What is your take on that grind? Sounds a little too aggressive, but they did mention it should idle fine at about 800 rpm. And not needing stiffer valve springs? I'm a little confused as to how a less aggressive grind (252 grind) from Comp Cams needs stiffer valve springs, but this grind from delta doesn't need the stiffer springs.
Ed, what all did you replace alongside installing your Delta "torque" grind camshaft and did you have to change/adjust anything on the engine after putting it? More fuel pressure? 4.3L injectors? timing? or everything pretty much stock settings? I've read a couple threads on here that cam timing can be is a bit off/weird after installing these delta cams.

I think I am either gonna go with this "torque" grind camshaft/lifters from Delta or a stock replacement camshaft/lifters like this Melling kit:
Melling CL-MC1290

Thanks in advance.

Matt
 

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The Comp Cams "252" grind is a new core, so hard to compare to the Delta regrind which will have material ground off the base circle, but it doesn't change the other characteristics of the cam. Not a cam expert but the "3.2 Stroker" drove great even with stock exhaust, stock valve springs & lifters, and a stock TBI. I didn't built that for high-end performance 'cause it was going to my Mom and Stepdad. It ran pretty good and got good mpg, better than a 2.8 trooper.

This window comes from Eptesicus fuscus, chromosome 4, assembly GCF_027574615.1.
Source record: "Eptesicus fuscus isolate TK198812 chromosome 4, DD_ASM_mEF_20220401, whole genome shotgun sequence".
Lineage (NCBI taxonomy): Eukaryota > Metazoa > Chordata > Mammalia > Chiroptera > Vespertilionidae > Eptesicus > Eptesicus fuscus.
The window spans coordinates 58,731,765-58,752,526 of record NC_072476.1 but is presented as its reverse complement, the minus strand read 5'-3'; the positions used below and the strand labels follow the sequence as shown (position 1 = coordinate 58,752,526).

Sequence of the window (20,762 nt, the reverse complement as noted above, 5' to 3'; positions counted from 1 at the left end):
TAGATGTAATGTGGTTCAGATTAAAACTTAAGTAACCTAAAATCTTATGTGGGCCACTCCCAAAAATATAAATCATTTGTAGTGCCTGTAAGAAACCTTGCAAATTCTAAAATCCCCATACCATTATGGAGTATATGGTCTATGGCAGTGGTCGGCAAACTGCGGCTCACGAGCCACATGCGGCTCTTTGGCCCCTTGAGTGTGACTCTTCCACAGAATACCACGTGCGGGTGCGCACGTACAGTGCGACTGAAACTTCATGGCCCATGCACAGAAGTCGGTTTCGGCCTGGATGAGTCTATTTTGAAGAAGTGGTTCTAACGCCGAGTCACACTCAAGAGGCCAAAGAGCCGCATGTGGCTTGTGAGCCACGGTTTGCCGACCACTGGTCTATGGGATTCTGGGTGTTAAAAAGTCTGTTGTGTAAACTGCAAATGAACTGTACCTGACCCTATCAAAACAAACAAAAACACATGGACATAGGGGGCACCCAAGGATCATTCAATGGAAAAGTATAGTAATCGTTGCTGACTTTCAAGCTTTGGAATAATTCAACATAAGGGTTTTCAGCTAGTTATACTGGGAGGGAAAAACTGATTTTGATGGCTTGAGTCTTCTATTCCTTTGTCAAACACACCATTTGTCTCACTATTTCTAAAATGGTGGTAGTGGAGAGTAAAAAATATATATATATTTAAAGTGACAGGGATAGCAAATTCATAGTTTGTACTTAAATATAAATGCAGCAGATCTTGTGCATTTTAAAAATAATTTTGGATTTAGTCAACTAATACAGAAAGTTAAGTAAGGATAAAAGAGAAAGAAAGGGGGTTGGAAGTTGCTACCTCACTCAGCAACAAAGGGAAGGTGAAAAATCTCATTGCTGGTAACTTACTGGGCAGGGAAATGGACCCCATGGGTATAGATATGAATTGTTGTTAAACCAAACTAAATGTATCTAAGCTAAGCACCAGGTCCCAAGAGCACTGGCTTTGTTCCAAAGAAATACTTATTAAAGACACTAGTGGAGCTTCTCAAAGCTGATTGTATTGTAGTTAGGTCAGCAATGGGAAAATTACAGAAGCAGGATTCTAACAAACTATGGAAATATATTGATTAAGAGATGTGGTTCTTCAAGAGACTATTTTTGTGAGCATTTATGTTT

You'd have to examine all the specs of the 2 cams to begin to understand how each works. I can't speak for the valve springs, but from what I understand Comp Cams says that the stock valve springs will coil-bind with their cams. Never had any issues with combining a stock cam and 1.6:1 Magnum Roller-tipped lifters, or with the Delta regrind and otherwise-stock valvetrain.

You can buy the Comp camshaft separately, but you'd still have to get the springs, retainers, and keepers. Their springs & retainers are pretty much the same as early Z28 hardware. So if you have any good swap meets nearby, maybe you could pick up a killer deal on Z28 springs & retainers. Not that hard to change springs if the heads are off. Use an inexpensive valve spring compressor.

The "3.2" lean-surged when cold, with a 2.8 TBI. I defeated the spot-weld on the fuel pressure regulator adjustment nut and tweaked-up the fuel pressure a bit. That did the trick.

If you're running a stock 2.8 TBI, you can use a 14 PSI spring in the F.P.R. and that should raise pressure enough to get adequate spray. Check Amazon or eBay for deals on the spring. Sometimes called a "Yellow Spring".

If you planned on boring-out the intake, you'd use a GM 4.3 TBI and either 2.8 or 3.1 injectors. And you'll have to adjust pressure up/down to suit. You can buy some fuel test gauge adapters that go between the TBI and the fuel lines, and these adapters typically have a plugged test port, where you can pull the plug and hook up a test gauge. It'll help greatly if you need to fine-tune fuel pressure.

Last thought, be sure you understand what really happened to your engine before dumping a lot more $$$ into it. Hard to say where those metal chips have gone, have you considered pulling the engine and checking oil pan, oil pump, rod and main bearings, etc? Would hate to have the problem happen again. Yes a lot of work but it's a lot of labor and money working on the top end too, especially if you have more problems and have to pull it down again. Just a thought.

G'luck with the repairs/upgrades..............ed